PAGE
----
If social media most resembles PR; why don’t we own it? Because PR isn’t moving fast enough

I was honored to be asked by Adam Broitman to participate in an article he wrote on social media for the marketing community, IMedia Connection. Adam asks the question, “Social media: Whose job is it anyway?”

Adam compiled a focused panel of varied experts to discuss this question for his piece. Of course, the answers varied and some were even self-promotional, but a few things stood out to me as they relate to the PR industry:

And herein lies the problem – where are the PR agencies? This isn’t the only article talking about social media and who should own it and whether or not PR should be a part of it… but with no definitive examples of campaigns from such agencies. I think there are a few reasons why:

1) Social media is undefined - just read the varied definition in this IMedia article. (hmmm, seems eerily like PR’s PR problem of “what is PR, exactly?”)

2) Brands are unsure - and thus, agency clients are slow to adopt full campaigns but rather, are adopting social media in piece meal. Some brands, like Ford, are undertaking campaigns as major one-off projects with new media companies, not necessarily their PR agencies.

3) PR agencies aren’t moving fast enough when it comes to the adoption of social media. Adam mentions in his article that social media is about immediacy. And he’s right – immediacy not only in the way you participate, but in how fast you jump into this big, brave world. Too many PR agencies have waited and are now figuring out social media at the same time their clients are. That’s not good. We’re supposed to lead, innovate and advise – how can we do that if we aren’t exploring and learning long before our clients?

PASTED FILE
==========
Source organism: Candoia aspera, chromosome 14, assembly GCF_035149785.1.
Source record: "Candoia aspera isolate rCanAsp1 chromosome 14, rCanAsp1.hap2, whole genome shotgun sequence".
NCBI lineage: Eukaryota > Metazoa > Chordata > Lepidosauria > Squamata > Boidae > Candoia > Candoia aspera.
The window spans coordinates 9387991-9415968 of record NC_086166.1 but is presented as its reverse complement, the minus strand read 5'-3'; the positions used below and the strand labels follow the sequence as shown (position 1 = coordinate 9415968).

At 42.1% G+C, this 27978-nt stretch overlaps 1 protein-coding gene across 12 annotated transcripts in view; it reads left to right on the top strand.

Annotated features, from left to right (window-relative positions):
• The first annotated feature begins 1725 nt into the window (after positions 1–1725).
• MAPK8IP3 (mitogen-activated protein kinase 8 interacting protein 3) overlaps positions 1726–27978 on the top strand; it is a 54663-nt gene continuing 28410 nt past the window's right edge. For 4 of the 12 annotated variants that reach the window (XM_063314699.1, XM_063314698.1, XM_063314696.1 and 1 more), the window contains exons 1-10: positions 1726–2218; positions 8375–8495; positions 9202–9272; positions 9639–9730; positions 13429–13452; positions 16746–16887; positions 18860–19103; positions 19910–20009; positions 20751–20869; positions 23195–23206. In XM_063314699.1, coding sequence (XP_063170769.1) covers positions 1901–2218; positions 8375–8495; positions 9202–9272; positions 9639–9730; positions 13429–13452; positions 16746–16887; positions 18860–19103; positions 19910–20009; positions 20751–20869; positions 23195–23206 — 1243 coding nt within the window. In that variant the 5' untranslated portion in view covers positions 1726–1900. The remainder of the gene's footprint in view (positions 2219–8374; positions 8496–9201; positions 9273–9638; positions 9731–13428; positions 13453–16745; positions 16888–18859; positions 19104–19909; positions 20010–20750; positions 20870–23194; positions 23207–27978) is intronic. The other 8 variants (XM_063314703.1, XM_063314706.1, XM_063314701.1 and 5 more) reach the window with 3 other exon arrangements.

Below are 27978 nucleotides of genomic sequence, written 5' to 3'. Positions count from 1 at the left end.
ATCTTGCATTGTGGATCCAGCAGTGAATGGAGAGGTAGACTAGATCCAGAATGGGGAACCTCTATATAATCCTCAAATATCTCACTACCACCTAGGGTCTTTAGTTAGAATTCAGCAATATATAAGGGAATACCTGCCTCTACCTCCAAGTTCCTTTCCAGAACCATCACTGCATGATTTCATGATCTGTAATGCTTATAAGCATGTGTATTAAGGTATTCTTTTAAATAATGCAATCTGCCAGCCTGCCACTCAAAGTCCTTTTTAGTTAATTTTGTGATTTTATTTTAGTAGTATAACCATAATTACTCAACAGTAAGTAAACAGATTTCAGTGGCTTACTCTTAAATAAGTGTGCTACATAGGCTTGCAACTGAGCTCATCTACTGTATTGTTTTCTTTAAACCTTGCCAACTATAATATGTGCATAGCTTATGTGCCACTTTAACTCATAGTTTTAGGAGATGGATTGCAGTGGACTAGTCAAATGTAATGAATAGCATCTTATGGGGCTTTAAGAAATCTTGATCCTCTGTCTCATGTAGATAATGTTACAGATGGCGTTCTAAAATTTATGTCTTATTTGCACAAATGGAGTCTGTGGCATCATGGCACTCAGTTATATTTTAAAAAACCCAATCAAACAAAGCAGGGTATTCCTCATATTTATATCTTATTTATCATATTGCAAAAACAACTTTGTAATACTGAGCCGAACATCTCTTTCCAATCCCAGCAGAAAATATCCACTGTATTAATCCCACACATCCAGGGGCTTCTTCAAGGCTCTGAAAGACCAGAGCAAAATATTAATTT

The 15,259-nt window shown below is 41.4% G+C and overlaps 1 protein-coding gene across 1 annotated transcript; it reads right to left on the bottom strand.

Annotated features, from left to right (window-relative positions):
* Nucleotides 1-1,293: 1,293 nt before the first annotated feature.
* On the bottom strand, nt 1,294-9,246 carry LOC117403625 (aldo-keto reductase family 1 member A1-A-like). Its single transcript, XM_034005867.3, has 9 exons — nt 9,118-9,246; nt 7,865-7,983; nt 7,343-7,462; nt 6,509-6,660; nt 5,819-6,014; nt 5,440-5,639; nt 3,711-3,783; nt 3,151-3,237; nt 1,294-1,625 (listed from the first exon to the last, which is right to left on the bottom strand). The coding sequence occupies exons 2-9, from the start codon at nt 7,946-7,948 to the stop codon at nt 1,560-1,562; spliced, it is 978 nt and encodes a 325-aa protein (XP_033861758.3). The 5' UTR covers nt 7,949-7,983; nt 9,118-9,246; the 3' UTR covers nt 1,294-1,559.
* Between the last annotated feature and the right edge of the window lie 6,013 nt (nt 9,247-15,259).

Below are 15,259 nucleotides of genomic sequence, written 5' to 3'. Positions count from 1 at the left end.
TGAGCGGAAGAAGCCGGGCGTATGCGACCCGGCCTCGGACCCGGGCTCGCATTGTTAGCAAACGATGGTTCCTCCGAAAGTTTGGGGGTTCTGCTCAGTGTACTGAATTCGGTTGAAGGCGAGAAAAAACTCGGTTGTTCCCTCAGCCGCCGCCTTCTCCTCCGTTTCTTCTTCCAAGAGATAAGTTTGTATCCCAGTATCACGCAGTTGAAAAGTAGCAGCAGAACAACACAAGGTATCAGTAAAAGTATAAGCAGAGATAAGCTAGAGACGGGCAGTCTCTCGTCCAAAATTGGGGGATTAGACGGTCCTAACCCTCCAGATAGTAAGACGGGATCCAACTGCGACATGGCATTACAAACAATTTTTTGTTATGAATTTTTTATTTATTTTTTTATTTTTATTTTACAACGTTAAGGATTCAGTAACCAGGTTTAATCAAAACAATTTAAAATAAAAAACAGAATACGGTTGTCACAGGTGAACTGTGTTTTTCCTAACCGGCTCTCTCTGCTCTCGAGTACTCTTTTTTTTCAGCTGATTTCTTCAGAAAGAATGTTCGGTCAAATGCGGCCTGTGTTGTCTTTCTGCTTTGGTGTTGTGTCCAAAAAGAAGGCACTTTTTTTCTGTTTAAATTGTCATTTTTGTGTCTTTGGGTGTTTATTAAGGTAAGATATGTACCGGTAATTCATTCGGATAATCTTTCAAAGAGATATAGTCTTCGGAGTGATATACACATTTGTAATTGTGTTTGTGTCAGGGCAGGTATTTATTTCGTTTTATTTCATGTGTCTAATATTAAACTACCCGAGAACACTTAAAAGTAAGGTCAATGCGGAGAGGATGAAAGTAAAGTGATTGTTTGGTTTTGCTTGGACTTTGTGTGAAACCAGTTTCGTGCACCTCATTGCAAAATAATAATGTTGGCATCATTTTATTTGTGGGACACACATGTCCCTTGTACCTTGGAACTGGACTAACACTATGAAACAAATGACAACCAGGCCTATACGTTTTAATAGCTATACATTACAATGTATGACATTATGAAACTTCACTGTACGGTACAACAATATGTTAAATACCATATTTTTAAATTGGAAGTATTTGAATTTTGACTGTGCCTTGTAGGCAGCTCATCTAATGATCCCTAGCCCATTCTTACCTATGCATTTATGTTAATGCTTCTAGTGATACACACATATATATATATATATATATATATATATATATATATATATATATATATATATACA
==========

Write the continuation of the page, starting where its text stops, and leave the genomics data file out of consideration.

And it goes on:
Here’s an example – a few years ago we (PerkettPR) held our first Twitter training for a client. At the time, they looked at us as though we had three heads. They were (understandably) unsure that this relatively unknown medium would become a major conduit of their customer communications. But they trusted and listened to us and as such, embraced Twitter as a major part of their customer care long before any of their competitors.

Another example – in a recent new business pitch, after seeing some of our video and digital content case studies, the prospect kept asking us “So you produce this all in-house? You don’t outsource? Really – all in-house?” The answer is  yes, yes we do! We do such much more than call the media! PR has changed – we get to be publishers, too! Social media is a part of that change and it’s thrilling! Social media is another way for us to share messages and engage with key audiences: customers, prospects, employees, VCs and more.

And this is why the PR industry needs to not only be a part of social media but make it a part of their own business – and fast! Stop wondering if it’s necessary (it is!), stop analyzing (you must move faster – but still intelligently) and stop wondering whether or not it’s going to kill PR (it isn’t – but it is changing it, as I’ve said before). Innovative agencies knew years ago that this new way of communicating should be embraced, learned, navigated and understood, so that we can help companies and brands as the communications experts that we are. As Shel said, it comes back to “public relations” – what’s so hard about that?

  • http://@dmpatten DM Patten